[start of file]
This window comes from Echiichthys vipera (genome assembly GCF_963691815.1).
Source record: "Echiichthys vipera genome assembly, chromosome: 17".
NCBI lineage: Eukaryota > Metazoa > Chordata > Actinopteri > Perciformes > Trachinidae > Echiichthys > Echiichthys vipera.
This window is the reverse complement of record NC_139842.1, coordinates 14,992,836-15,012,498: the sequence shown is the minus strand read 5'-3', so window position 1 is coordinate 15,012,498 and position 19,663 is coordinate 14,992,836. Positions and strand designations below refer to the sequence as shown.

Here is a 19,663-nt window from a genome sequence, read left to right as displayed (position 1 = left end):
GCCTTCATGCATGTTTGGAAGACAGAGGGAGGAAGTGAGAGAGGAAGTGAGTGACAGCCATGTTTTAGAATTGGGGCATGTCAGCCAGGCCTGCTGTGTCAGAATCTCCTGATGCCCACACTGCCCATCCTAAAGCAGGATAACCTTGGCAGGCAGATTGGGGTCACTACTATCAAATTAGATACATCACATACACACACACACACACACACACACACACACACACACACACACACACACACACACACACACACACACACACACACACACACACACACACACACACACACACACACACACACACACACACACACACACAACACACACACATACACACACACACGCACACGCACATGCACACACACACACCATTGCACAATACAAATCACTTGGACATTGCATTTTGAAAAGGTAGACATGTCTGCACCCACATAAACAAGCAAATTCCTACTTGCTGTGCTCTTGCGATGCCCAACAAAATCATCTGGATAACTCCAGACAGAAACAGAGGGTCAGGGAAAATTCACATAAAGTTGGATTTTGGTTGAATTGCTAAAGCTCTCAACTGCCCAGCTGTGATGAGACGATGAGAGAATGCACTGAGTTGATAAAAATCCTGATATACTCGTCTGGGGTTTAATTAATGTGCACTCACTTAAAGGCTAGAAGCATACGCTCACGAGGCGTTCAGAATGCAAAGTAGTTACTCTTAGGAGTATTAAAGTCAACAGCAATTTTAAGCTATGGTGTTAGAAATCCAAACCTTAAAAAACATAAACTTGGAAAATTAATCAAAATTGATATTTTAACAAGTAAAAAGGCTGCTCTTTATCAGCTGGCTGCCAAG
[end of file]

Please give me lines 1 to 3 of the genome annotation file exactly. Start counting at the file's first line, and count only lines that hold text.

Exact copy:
This window comes from Echiichthys vipera (genome assembly GCF_963691815.1).
Source record: "Echiichthys vipera genome assembly, chromosome: 17".
NCBI lineage: Eukaryota > Metazoa > Chordata > Actinopteri > Perciformes > Trachinidae > Echiichthys > Echiichthys vipera.